And, you agnostics, are you ‘agnostic’ about the fairies in my story?

The only difference between your gods and the gods, aliens and fairies you don’t believe in is your particular commitment to a story you have been convinced of – from childhood indoctrination for many, through a deep seated need to believe by adults that change or find religion.

This acting ‘as if’ something is so, whether it is or not, has a name in a religious. Praxis: the engagement in accepted customs and practices.

For more on the benefits and dangers of Praxis, acting ‘as if’, see this older post: The Dangers of Praxis – Acting ‘As If’

The Dangers of Praxis – Acting ‘As If’

Richard Wiseman has put up a post on a youtube video on The Power of Acting ‘As If’ (the video is here).

This seems to be the basis upon which various forms of Rationalism succeed in being so convincing to their proponents. By acting ‘as if’ what you think is true, is actually true, you can start to behave is if it is actually true (and eventually believe it is actually true). Even if there is no basis in reality, other than the reality that is one’s own imagination.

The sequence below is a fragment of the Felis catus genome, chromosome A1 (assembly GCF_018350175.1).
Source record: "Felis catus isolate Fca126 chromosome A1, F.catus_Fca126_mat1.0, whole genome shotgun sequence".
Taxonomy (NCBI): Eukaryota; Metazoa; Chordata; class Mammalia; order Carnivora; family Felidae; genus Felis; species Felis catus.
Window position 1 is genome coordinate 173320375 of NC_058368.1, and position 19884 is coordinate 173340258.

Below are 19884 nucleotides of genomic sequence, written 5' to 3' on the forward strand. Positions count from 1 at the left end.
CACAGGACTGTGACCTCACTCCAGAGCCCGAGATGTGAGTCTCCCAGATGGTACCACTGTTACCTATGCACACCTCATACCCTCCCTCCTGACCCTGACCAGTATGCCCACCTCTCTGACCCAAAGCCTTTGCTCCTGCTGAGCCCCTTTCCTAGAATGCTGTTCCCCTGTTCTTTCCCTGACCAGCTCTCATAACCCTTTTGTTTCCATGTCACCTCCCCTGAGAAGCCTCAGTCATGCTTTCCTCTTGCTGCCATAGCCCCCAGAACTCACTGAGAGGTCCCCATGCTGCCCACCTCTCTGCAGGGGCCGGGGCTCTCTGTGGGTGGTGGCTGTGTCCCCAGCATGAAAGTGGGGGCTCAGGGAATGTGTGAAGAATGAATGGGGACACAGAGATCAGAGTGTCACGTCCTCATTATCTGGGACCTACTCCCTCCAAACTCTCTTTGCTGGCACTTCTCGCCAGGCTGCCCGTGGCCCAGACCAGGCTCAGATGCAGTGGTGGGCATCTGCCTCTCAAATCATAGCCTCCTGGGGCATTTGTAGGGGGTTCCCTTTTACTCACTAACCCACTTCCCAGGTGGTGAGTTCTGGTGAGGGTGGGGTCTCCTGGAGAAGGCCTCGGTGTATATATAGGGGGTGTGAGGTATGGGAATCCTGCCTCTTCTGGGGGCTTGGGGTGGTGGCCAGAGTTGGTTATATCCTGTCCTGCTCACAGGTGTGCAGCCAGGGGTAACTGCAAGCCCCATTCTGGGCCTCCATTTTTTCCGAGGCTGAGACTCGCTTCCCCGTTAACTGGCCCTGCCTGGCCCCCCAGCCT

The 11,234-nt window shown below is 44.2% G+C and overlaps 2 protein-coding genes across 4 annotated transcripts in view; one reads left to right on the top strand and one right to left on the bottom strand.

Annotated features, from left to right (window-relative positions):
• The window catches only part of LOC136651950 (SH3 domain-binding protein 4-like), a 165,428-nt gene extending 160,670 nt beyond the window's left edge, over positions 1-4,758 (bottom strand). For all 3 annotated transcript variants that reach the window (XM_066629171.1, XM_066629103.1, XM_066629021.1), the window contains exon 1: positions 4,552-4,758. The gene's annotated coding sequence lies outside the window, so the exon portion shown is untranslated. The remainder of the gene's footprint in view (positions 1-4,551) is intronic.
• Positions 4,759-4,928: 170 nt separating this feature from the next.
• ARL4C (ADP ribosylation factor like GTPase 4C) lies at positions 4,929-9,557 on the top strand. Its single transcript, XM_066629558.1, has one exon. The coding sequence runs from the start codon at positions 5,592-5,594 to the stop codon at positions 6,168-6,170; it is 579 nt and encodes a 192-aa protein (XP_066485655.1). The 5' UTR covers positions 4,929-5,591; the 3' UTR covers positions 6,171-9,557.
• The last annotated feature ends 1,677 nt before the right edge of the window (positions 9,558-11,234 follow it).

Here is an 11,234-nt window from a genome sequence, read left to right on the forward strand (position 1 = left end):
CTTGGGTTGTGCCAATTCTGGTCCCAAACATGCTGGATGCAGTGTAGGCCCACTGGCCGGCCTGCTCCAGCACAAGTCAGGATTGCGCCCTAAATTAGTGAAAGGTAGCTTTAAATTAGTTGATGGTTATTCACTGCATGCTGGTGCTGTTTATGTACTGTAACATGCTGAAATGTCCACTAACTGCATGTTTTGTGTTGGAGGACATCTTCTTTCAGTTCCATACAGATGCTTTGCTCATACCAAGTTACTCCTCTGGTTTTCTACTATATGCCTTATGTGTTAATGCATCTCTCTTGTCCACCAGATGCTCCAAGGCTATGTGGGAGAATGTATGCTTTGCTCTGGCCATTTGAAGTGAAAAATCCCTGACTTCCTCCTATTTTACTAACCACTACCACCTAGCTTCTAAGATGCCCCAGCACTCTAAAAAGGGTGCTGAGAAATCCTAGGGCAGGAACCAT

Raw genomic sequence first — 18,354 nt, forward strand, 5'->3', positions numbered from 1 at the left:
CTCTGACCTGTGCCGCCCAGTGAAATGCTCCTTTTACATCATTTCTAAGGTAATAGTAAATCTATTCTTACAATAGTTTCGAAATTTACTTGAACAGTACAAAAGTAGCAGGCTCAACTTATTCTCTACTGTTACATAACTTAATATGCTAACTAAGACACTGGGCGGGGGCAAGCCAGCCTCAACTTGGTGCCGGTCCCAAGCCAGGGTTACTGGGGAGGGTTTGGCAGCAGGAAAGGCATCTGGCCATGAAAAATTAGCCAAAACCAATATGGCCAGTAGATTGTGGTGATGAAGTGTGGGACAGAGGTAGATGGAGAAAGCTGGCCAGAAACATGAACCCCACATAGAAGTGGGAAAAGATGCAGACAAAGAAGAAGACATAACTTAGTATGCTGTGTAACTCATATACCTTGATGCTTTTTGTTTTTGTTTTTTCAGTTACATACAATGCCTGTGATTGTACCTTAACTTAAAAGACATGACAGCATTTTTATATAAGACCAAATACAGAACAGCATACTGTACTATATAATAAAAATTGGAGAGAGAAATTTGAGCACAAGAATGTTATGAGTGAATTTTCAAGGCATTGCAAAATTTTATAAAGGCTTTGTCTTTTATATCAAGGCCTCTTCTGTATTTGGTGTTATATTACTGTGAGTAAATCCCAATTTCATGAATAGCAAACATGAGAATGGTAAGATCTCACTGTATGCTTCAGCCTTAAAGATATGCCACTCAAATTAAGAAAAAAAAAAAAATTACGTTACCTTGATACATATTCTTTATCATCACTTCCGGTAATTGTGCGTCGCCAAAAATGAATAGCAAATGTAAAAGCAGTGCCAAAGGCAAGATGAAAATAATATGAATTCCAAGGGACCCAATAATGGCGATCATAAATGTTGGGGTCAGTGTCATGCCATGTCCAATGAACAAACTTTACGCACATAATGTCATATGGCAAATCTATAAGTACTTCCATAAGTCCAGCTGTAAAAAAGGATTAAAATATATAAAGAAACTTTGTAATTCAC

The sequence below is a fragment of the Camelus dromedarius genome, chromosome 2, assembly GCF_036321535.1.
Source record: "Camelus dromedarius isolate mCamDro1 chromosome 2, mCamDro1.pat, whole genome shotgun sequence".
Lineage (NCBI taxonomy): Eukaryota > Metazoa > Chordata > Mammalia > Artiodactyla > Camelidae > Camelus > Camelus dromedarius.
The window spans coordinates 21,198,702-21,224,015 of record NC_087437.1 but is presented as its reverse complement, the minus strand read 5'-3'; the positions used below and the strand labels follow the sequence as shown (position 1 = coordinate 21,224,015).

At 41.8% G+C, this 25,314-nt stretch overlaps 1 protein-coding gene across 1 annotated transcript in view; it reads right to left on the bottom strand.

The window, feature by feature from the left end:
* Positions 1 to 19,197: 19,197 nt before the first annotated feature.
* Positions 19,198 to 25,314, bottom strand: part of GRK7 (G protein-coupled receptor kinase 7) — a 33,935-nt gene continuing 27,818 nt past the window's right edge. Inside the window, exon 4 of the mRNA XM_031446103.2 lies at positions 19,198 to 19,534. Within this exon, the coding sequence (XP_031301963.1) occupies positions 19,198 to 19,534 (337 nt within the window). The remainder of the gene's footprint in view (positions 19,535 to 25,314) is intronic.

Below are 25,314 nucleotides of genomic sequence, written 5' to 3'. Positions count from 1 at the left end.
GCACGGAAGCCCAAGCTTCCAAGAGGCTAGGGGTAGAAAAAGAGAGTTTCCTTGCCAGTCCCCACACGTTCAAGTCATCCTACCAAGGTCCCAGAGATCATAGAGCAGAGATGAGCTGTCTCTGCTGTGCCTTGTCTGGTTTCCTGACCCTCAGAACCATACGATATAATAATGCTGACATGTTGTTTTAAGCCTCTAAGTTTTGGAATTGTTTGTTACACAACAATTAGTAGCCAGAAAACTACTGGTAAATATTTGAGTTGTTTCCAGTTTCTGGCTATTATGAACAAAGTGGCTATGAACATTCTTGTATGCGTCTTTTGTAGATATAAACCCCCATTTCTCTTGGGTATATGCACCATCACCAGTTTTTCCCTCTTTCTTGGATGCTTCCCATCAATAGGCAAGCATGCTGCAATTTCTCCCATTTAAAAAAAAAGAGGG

Praxis – the religious behaviour of performing rituals and acting as if your spiritual beliefs are actually representing a reality. It can make the beliefs seem even more true; so much so that to the proponent they ‘become’ true.

Though Richard presents some positive uses of praxis, as a means of overcoming procrastination, for example, it seems to be a dangerous tool if used indiscriminately. It seems to lie behind the success of political propaganda and prejudice. Act as if other people are different, and to you their difference becomes real. And if the supposed differences are a threat to you, then those other people become the embodiment of a real threat. In the 1930’s how did a nation come to believe that a particular religious sect, the Jews, where the embodiment of evil and the cause of the nation’s problems? How do similar beliefs sustain themselves across populations today? To what extent does acting out a belief make it seem true, even if the evidence is counter to it?

We can see the benefit to the individual in using ‘as if’ to overcome procrastination. This seems to be a benign method of changing one reality into another: he who was once a procrastinator overcomes that fault (assuming he considered it a fault) and changes, in time, into a different person in this respect.